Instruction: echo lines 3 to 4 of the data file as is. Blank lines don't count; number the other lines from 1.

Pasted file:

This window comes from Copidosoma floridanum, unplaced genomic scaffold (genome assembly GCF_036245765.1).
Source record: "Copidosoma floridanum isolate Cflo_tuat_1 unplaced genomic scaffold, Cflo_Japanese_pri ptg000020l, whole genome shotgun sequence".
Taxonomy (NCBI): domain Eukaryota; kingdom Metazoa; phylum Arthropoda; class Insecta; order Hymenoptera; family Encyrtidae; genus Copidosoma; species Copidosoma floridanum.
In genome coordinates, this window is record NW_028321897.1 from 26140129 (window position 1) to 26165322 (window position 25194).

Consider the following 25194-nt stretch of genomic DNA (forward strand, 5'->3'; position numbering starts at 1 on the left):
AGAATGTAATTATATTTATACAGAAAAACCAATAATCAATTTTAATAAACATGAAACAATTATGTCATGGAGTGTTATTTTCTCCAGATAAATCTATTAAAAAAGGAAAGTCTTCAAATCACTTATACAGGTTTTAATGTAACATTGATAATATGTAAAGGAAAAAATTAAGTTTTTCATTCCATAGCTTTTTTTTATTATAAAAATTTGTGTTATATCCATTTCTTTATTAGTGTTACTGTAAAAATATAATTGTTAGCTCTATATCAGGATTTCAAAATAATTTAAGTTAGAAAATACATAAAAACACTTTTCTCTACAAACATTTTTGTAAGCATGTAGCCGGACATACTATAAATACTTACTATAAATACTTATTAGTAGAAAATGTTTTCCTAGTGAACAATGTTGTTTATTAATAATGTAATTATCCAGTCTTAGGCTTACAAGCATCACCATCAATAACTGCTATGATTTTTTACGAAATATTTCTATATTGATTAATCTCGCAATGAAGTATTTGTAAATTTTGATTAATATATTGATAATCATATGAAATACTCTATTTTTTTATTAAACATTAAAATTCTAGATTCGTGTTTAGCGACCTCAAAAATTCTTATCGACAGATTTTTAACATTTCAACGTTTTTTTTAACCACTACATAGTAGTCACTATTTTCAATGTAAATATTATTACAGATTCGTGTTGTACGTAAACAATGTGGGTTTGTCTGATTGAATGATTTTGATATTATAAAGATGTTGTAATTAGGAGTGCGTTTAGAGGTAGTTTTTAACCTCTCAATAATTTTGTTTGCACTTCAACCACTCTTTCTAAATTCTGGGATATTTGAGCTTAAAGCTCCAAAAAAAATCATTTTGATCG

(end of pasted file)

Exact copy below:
Taxonomy (NCBI): domain Eukaryota; kingdom Metazoa; phylum Arthropoda; class Insecta; order Hymenoptera; family Encyrtidae; genus Copidosoma; species Copidosoma floridanum.
In genome coordinates, this window is record NW_028321897.1 from 26140129 (window position 1) to 26165322 (window position 25194).